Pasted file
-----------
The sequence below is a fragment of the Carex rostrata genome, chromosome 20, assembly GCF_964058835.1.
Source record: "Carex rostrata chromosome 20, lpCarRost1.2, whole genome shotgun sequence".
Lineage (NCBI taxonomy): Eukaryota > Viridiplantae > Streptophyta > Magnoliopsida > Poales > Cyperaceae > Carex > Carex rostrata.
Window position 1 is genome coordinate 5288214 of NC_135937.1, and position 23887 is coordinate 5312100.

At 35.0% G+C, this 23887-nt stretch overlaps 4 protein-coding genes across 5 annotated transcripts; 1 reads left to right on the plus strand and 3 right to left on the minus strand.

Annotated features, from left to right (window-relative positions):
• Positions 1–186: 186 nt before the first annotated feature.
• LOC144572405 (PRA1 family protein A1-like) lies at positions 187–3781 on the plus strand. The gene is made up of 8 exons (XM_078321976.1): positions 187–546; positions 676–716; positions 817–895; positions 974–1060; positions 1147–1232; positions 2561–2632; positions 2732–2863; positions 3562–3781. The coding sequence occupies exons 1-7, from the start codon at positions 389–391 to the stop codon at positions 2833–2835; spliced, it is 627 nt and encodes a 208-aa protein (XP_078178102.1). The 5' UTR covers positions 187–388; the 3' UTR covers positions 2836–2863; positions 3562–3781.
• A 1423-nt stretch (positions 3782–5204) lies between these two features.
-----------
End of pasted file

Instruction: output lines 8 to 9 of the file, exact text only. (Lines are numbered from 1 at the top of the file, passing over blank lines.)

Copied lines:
• LOC144572405 (PRA1 family protein A1-like) lies at positions 187–3781 on the plus strand. The gene is made up of 8 exons (XM_078321976.1): positions 187–546; positions 676–716; positions 817–895; positions 974–1060; positions 1147–1232; positions 2561–2632; positions 2732–2863; positions 3562–3781. The coding sequence occupies exons 1-7, from the start codon at positions 389–391 to the stop codon at positions 2833–2835; spliced, it is 627 nt and encodes a 208-aa protein (XP_078178102.1). The 5' UTR covers positions 187–388; the 3' UTR covers positions 2836–2863; positions 3562–3781.
• A 1423-nt stretch (positions 3782–5204) lies between these two features.